For Hampshire, which is largely the subject of the debate, we had to decide whether it should be included in the south-east, in line with the Government office, or with the south-west, in line with the current western circuit. We focused on what produces the best justice system for the public in those two regions. I am aware that the western circuit of the Bar is strong and plays an important role in providing training for members of the Bar, among other things. The circuits work well for the judiciary and the Bar, but we wanted to ensure that the public were best served by the arrangements, and were at the centre of our thinking. We received and considered carefully a number of representations about the location of Hampshire and the Isle of Wight in the structure of the new courts agency.

I acknowledge that making a change now may raise a number of difficult issues for the judiciary and the Bar that could impact on the administration of justice for the public. Moreover, we received representations, as my hon. Friend pointed out, from partner criminal justice agencies locally to the effect that, from their perspective, change would not at present bring significant benefits. On balance and after a great deal of careful thought, there is insufficient merit at this time in adopting the policy of realigning the western circuit with the regional government boundary. Although the policy of aligning the courts administration with the boundaries of other government services is important and can have significant benefits for the administration of justice, we have concluded that, for now, Hampshire and the Isle of Wight should not be aligned with the south-east.

Mrs. Annette L. Brooke (Mid-Dorset and North Poole)

Will the Minister outline the factors that need to change for a different decision to be made in 2006?

Mr. Leslie

As I have explained in, I hope, a logical sequence, there is a need for a regional management structure within the new unified courts administration. Given that arrangement, we would normally be predisposed to see whether it is possible to realign the boundaries with those of the relevant Government office for the regions to achieve the good administrative practice of coterminous services cutting across other public service boundaries. The regional agenda is clearly developing, as I have said, and it is prudent to keep the matter under review according to the time scale that I have set out.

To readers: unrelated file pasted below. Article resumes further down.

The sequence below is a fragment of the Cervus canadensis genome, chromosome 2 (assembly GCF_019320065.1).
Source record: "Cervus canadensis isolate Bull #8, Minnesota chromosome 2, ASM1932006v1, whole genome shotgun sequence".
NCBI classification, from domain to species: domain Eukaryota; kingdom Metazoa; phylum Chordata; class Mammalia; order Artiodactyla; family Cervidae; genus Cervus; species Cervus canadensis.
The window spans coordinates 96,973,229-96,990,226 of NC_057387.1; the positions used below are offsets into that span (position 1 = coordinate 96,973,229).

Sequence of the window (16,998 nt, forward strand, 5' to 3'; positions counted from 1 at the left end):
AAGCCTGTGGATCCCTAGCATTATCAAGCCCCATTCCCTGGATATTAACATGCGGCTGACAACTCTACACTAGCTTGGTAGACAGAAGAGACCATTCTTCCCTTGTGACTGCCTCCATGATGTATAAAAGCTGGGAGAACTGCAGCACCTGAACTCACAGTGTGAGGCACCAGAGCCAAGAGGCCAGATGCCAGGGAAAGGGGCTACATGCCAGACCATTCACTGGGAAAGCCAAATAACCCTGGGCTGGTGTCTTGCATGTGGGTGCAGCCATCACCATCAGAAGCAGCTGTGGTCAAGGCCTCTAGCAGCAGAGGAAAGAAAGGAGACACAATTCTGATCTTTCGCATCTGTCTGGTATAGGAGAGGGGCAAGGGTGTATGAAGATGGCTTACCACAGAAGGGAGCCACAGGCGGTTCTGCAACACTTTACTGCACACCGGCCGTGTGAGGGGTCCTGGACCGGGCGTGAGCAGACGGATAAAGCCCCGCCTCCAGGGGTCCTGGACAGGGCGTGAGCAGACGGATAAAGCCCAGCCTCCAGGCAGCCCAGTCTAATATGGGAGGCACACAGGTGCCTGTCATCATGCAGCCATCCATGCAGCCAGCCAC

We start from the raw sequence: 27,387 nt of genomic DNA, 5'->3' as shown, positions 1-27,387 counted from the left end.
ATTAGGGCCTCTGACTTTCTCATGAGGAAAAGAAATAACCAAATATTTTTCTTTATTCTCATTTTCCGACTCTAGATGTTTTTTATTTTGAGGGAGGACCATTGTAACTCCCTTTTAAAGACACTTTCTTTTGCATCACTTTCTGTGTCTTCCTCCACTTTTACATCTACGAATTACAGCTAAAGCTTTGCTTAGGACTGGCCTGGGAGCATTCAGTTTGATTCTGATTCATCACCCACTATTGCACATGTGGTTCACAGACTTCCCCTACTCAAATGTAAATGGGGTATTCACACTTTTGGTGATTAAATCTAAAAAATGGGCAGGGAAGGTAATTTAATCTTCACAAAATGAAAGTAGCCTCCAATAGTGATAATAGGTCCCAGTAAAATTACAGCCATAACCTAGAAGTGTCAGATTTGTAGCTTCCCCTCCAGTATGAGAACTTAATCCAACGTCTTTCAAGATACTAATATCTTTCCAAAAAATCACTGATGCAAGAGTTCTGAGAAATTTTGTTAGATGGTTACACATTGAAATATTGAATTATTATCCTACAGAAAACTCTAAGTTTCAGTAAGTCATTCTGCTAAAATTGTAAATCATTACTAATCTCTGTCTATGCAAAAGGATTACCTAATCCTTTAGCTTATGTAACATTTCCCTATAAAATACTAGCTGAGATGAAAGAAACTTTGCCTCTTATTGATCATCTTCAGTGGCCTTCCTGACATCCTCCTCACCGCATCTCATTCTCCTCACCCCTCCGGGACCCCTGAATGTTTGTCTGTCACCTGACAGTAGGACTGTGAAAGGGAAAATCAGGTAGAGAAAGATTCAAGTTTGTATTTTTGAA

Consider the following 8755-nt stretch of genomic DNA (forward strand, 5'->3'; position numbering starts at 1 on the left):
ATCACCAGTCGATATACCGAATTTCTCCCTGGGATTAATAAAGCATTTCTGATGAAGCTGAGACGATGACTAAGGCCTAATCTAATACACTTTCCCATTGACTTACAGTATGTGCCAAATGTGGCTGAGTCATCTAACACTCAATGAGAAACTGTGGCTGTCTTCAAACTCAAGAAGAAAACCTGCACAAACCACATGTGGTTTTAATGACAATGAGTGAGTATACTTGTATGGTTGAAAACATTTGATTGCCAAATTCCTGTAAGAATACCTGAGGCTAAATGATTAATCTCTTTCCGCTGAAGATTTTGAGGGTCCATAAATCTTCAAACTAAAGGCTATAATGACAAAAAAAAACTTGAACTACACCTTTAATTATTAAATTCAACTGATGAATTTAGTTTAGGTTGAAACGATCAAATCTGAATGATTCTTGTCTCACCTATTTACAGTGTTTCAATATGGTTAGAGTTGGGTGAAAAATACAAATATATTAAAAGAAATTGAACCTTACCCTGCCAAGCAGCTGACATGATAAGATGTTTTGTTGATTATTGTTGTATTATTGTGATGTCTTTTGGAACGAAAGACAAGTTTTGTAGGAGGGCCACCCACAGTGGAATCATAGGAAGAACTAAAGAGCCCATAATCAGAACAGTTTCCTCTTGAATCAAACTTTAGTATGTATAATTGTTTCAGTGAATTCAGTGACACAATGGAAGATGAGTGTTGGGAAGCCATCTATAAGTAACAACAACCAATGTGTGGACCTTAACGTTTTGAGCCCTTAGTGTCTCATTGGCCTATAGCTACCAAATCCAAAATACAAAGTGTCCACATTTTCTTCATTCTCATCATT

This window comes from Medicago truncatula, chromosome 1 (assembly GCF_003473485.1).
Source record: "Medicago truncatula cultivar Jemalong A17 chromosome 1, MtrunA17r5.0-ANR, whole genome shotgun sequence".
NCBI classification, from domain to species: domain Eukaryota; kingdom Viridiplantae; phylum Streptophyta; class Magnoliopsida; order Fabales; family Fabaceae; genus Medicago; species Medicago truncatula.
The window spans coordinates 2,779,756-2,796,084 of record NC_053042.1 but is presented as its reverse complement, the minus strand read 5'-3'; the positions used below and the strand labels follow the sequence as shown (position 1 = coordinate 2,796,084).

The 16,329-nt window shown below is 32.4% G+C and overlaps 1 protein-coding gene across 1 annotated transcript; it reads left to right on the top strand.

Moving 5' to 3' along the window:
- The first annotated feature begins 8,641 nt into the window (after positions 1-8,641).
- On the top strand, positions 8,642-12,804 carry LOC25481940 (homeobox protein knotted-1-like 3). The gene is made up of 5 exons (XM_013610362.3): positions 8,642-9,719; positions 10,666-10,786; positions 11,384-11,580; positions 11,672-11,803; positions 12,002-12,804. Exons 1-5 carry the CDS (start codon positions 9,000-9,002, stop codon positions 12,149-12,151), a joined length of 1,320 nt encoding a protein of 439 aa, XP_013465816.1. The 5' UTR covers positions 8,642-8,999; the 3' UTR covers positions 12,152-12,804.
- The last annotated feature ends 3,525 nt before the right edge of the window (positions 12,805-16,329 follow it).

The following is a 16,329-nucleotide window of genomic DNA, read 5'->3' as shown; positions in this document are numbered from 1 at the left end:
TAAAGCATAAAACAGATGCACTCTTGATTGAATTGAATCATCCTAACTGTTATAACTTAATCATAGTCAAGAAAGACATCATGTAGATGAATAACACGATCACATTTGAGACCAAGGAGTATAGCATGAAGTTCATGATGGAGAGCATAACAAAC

We have listened carefully to the views of hon. Members and others who have made a case for the current structures, and whose arguments have been thorough and detailed. We have responded to their concerns, paid attention to worries and taken note of the success of current working arrangements, all of which has helped to inform the decision. Nevertheless, the regional agenda is developing, and there may well be a much clearer case for realignment later, so we will reconsider the issue in 2006–07.

My hon. Friend pressed me on the issues affecting his constituents in Dorset. In the course of studying and reviewing the particular circumstances of the organisation of the justice system in the south-west and south-east, it became clear that the distribution of court business across Hampshire, Dorset and Wiltshire needed to be improved, as my hon. Friend pointed out. The exercise identified the fact that, subject to the views of the senior judiciary, we could provide a better service for court users in Dorset if Bournemouth Crown court became a "first-tier centre" so that serious cases from Dorset could be tried more conveniently. There may be clear benefits for victims and witnesses in the area from upgrading Bournemouth to a first-tier centre, so the Government intend to investigate the possibility of achieving that. My hon. Friend pressed me on time scales and so on. I shall endeavour to establish a firmer timetable for the plans, and shall look closely at the question of buildings and facilities, as well as other issues that he raised.

While I recognise that many of the representations on the boundaries of the western court circuit have been made by people who work within the existing framework, it is essential that the Government take a fresh look at the arrangements from time to time to ensure that the needs of the public in the justice system remain paramount. We have concluded this matter for the time being but, as I have said, the greater need for a well-organised, cross-cutting and integrated criminal justice system able to work readily with other public services remains an important part of our reform agenda, hence the decision that has been made. I am glad to have the opportunity to put on record my appreciation for the strong case made by my hon. Friend, and my thanks to other hon. Members who have given the matter diligent scrutiny.

Question put and agreed to.

Adjourned accordingly at twenty-nine minutes past Seven o 'clock.